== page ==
IT management: two parts art, one part science

Mark Settle
05.04.17
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It’s relatively easy to get the ‘science’ of IT down. The real trick to becoming a successful IT leader is to master the ‘art’ of the job.

As a seven-time CIO I’ve had an opportunity to observe the good, the bad and the ugly aspects of IT management up close and personal. My recently published book, Truth From the Trenches: A Practical Guide to the Art of IT Management, is my attempt to share my experiences with emerging IT leaders to help them avoid the chronic problems that afflict so many IT organizations. This is the first in a series of articles highlighting key takeaways from my book.

IT management is an acquired skill that can’t be learned through academic studies or formal certification programs. Effective IT management is a craft that is mastered over time through personal job experience. You could say it closely resembles the training that medieval artisans received as they progressed through the apprentice, journeyman and master craftsman stages of their careers. Even widely accepted management frameworks for IT operations (e.g. ITIL or COBIT) or software development (e.g. Carnegie Mellon CMMI, agile or DevOps) or project management (e.g. PMBOK) are nothing more than a collection of structured guidelines. If an IT organization chooses to leverage any of these frameworks they must be customized to suit the organization’s  business needs and technical sophistication. IT management frameworks should never be treated as prescriptive “cookbooks.” Rather they should be treated as books about cooking that leave considerable discretion to the kitchen staff in devising individual recipes.

To further complicate matters, successful IT management is defined through the eyes of the employees and colleagues who are the recipients of IT services. In other fields, such as finance and HR, success can be defined quite explicitly with respect to accounting standards and regulatory compliance. IT success is measured much more subjectively, largely by the satisfaction of its clients.

For all of the reasons outlined above, IT management is truly two parts art and one part science. All IT organizations are called upon to implement new applications, update existing systems, obtain business approval for new investments, safeguard company information, respond to end user issues and requests, etc. But the ways they go about managing these activities can vary considerably depending upon the size of the IT organization, its technical sophistication, the complexity of the business it supports, a company’s culture and the prior experience of its executives. IT leaders generally have equal access to operational best practices, regardless of the frameworks they choose to adopt. Consequently, it’s relatively easy to get the “science” of the job right. The real trick to becoming a successful IT leader is to master the “art” of the job.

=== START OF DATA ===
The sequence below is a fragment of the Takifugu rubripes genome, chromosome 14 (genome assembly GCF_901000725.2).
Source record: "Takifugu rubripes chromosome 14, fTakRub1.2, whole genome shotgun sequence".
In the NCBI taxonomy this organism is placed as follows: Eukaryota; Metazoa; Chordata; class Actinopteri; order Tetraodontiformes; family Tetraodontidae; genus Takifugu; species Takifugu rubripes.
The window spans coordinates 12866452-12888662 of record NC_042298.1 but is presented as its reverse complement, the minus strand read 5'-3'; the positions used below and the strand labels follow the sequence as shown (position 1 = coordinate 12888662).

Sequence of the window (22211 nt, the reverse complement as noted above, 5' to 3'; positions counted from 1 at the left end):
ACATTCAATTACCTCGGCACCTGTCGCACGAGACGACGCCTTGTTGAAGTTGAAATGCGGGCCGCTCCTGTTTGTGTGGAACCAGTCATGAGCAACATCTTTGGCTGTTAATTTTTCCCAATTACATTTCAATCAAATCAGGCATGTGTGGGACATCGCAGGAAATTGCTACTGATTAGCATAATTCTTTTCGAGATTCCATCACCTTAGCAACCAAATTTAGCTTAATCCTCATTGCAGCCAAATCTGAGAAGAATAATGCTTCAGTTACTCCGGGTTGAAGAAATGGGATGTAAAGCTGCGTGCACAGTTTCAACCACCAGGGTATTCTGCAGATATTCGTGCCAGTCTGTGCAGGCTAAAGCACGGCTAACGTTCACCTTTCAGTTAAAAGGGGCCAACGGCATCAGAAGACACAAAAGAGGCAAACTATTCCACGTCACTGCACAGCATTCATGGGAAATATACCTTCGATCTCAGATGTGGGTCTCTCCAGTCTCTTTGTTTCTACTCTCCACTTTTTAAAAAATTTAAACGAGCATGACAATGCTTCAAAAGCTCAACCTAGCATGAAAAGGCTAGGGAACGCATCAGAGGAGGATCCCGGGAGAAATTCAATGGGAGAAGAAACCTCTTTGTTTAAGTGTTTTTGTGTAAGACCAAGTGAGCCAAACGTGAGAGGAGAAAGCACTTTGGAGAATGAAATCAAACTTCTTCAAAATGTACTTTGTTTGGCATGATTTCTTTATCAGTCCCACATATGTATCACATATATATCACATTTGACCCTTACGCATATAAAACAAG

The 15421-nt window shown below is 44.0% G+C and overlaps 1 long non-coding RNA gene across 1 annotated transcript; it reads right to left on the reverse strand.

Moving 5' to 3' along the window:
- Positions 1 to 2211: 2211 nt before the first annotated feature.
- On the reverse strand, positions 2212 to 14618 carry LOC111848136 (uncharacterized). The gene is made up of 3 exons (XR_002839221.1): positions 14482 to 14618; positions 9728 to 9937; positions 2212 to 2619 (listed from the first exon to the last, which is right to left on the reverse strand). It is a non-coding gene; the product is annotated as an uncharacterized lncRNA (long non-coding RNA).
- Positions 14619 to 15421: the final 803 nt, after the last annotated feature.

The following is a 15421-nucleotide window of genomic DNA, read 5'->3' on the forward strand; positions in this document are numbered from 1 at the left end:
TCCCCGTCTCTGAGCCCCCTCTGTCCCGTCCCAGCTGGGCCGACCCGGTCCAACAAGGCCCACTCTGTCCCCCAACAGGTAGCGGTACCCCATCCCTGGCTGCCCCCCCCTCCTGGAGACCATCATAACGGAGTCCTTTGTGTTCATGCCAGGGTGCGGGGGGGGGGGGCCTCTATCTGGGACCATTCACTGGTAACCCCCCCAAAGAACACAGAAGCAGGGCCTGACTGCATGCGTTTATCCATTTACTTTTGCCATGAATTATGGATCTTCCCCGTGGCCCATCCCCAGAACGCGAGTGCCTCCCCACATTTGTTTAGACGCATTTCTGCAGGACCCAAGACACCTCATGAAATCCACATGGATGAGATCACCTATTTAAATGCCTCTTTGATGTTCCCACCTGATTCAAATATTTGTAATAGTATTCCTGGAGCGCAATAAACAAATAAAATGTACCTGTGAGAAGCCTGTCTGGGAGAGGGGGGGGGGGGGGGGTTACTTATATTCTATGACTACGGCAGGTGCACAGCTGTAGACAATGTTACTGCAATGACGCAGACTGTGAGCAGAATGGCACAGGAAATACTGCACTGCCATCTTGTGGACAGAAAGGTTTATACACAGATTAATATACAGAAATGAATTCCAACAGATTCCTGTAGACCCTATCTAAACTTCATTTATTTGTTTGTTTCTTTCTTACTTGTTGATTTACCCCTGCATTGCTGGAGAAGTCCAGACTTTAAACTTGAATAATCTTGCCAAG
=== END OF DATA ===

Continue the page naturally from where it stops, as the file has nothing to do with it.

Professions that rely on experiential learning to grow and prosper need to pass the lessons learned by one generation of practitioners down to the next. Unfortunately, the IT profession historically does an abysmal job of schooling successive generations of IT leaders. Although research firms and industry consultants have plenty of advice for rising IT leaders, there’s no oral or written tradition of practical storytelling that captures the true trials and tribulations of effective IT executives. Consequently, many current day practitioners are caught in a vicious cycle resembling the plot of my favorite Bill Murray movie, Groundhog Day — endlessly repeating the same meaningless activities, committing the same mistakes and solving the same problems as their predecessors.

Personal experience has taught me that the failings of most IT organizations can generally be traced to three root causes: talent debt, performance mismanagement and the failure to develop effective working relationships with their customers.